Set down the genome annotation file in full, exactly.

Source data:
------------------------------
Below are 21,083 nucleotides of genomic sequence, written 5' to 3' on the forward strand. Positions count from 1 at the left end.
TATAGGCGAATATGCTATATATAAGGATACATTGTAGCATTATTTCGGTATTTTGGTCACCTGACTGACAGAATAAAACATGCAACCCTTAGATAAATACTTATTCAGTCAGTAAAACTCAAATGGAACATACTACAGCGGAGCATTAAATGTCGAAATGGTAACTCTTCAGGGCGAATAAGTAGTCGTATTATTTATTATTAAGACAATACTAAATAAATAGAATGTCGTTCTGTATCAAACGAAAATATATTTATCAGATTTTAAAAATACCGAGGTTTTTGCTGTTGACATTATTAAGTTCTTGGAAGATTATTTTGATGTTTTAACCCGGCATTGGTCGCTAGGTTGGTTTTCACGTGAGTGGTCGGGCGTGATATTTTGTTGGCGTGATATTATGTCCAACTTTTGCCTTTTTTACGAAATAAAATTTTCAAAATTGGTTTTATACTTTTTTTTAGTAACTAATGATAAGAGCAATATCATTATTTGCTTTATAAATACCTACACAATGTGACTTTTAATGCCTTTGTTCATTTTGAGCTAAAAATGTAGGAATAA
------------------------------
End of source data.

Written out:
Below are 21,083 nucleotides of genomic sequence, written 5' to 3' on the forward strand. Positions count from 1 at the left end.
TATAGGCGAATATGCTATATATAAGGATACATTGTAGCATTATTTCGGTATTTTGGTCACCTGACTGACAGAATAAAACATGCAACCCTTAGATAAATACTTATTCAGTCAGTAAAACTCAAATGGAACATACTACAGCGGAGCATTAAATGTCGAAATGGTAACTCTTCAGGGCGAATAAGTAGTCGTATTATTTATTATTAAGACAATACTAAATAAATAGAATGTCGTTCTGTATCAAACGAAAATATATTTATCAGATTTTAAAAATACCGAGGTTTTTGCTGTTGACATTATTAAGTTCTTGGAAGATTATTTTGATGTTTTAACCCGGCATTGGTCGCTAGGTTGGTTTTCACGTGAGTGGTCGGGCGTGATATTTTGTTGGCGTGATATTATGTCCAACTTTTGCCTTTTTTACGAAATAAAATTTTCAAAATTGGTTTTATACTTTTTTTTAGTAACTAATGATAAGAGCAATATCATTATTTGCTTTATAAATACCTACACAATGTGACTTTTAATGCCTTTGTTCATTTTGAGCTAAAAATGTAGGAATAA